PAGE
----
6. telemnemonics

    telemnemonics Doctor of Teleocity Ad Free Member

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    Uh, serving undercooked rotting meat can be considered an act of terror, maybe even use of a weapon of mass destruction.
    If Granny was the only one who ate the botchulistic delight, she must have an iron stomach with acids from hell.
    Had you not spoken up, there could have been a huge funeral in a weeks time.

    OTOH I do recall a Thanksgiving with a new GF's family after which I (and only I) was sick as a dog for a week...
    Maybe your plate was from a rotten bird cooked elsewhere?
    Did the family seem a bit odd to you?
     
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  7. supersoldier71

    supersoldier71 Tele-Holic

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    I deep fry 2 or 3 turkeys every Thanksgiving for the last ten years. It’s my family’s preferred method and it’s way faster than oven roasting or smoking.

    None of the techniques are hard, that is, it’s pretty easy to get decent results with any of them. Frying is faster and results in a tastier, juicier bird than other methods.
     
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  8. Stringbanger

    Stringbanger Telefied Ad Free Member

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    I agree with the Weber indirect method, but it’s not necessary to cut up the bird prior to cooking.

    As stated earlier, follow Weber’s instructions. They make no mention of cutting the turkey.

    It does take several hours so make sure to start early enough.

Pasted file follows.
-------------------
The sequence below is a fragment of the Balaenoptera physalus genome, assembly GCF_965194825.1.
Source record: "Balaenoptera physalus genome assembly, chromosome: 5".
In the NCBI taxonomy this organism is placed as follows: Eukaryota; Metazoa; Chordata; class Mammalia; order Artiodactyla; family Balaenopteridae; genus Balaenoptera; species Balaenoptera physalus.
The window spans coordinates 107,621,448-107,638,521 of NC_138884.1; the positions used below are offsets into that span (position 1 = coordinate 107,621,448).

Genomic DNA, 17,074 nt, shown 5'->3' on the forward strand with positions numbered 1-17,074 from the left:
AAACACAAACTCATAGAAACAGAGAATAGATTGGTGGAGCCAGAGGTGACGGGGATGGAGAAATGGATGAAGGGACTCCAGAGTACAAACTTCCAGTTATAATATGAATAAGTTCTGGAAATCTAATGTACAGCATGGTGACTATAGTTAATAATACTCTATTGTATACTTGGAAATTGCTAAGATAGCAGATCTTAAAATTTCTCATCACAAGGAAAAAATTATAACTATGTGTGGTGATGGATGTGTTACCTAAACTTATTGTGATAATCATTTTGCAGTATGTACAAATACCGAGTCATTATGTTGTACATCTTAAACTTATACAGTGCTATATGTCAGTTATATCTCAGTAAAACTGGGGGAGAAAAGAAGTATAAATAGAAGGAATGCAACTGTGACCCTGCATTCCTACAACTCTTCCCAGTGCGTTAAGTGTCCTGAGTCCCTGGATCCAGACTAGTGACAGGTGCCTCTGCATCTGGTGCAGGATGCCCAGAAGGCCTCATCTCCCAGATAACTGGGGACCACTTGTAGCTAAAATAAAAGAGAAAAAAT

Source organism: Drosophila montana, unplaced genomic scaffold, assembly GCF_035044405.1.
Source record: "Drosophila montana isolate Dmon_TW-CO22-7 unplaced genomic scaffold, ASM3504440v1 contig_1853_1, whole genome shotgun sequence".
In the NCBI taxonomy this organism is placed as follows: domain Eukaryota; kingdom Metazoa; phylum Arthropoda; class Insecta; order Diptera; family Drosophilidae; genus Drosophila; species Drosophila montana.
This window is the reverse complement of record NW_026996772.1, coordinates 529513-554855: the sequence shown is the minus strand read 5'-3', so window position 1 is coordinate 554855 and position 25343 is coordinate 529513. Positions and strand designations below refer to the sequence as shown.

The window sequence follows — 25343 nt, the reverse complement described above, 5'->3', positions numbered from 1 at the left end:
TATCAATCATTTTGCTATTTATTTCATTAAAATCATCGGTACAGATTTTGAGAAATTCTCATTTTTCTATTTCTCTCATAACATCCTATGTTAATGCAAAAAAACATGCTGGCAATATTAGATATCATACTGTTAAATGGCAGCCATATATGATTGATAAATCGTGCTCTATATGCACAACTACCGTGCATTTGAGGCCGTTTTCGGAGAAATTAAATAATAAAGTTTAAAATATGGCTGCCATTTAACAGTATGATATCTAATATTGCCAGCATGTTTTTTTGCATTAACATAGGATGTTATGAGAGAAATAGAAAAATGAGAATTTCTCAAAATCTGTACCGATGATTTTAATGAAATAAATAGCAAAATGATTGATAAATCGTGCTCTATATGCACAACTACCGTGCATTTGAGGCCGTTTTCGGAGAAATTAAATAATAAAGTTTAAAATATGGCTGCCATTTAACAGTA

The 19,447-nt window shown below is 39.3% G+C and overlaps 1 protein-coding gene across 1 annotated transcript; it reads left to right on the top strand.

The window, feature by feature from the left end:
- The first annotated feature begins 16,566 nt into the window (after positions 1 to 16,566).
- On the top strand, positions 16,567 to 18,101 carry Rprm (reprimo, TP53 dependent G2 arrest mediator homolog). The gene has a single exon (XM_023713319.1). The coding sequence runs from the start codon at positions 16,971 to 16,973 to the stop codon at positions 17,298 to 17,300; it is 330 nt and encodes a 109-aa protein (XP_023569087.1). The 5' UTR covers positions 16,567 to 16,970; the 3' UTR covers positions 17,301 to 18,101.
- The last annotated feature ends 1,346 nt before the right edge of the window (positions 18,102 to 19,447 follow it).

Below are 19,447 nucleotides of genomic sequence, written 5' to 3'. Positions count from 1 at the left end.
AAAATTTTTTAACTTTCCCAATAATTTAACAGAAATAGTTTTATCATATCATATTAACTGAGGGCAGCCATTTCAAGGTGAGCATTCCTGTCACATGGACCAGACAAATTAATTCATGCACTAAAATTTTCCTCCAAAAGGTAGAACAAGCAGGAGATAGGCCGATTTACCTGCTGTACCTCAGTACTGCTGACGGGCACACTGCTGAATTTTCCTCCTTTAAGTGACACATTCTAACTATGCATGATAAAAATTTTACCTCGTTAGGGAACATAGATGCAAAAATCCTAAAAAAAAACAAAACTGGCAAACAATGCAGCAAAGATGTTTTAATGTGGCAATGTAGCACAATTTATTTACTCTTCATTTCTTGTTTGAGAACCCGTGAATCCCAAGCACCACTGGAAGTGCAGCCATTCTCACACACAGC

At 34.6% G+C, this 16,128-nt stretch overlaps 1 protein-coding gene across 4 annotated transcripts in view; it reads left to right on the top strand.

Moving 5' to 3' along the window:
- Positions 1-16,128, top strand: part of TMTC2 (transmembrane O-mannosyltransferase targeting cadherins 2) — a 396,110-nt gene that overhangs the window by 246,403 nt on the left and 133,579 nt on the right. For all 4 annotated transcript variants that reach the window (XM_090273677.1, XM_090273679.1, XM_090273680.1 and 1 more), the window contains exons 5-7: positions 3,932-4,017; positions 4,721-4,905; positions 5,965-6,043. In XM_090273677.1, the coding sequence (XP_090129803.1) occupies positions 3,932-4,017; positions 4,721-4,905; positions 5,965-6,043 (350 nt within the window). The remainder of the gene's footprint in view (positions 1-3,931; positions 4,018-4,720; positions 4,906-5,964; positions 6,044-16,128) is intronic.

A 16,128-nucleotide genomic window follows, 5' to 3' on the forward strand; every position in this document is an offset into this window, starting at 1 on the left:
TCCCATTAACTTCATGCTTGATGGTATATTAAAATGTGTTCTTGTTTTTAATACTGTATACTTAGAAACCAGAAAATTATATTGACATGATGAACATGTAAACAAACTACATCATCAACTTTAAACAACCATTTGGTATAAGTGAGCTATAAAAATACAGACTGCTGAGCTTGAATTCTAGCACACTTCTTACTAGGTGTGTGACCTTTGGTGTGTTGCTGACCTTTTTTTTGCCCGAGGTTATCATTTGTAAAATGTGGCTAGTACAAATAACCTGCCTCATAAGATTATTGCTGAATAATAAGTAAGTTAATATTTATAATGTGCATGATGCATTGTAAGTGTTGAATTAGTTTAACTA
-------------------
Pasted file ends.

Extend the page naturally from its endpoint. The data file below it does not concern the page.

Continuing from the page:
I have done turkeys in the Weber at least 6 times over the years, and I have always had success. Of course it will have that charcoal flavor, but If you do it right, it’s worth it.

    I followed the instructions in the Weber cookbook that came with my grill. If you can’t find instructions, PM me and I will send them to you.
     
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  9. tery

    tery Poster Extraordinaire

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    I only buy cooked turkeys .
     
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  10. oldgofaster

    oldgofaster Tele-Meister

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    Should be great on the grill!

    But...Wife and I have roasted our big family turkeys for over 20 years in our oven. We use an oven bag and put it, 25# or larger special ordered, in at around 6:00am Thanksgiving morning. We watch TV and get ready showered, etc. around 10:30. We pull the done turkey, drain the juices for gravy and pack the turkey in towels inside a beverage cooler.....Then we drive an hour and a half to my brother's and cook the sides in his oven, eating around 2:30pm.. Always have a hot juicy bird and their oven is always free for the trimmings.
     
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  11. Junkyard Dog

    Junkyard Dog Tele-Afflicted

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    Agree! Do not cut up the bird! Yep, follow the Weber cookbook...it seems impossible to screw it up. The biggest challenge I've ever had was one year it was EXTREMELY windy, and it was hard keeping the grill hot enough. I built a makeshift windbreak out of some plywood sheets, and that helped.
     
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  12. Chunkocaster

    Chunkocaster Poster Extraordinaire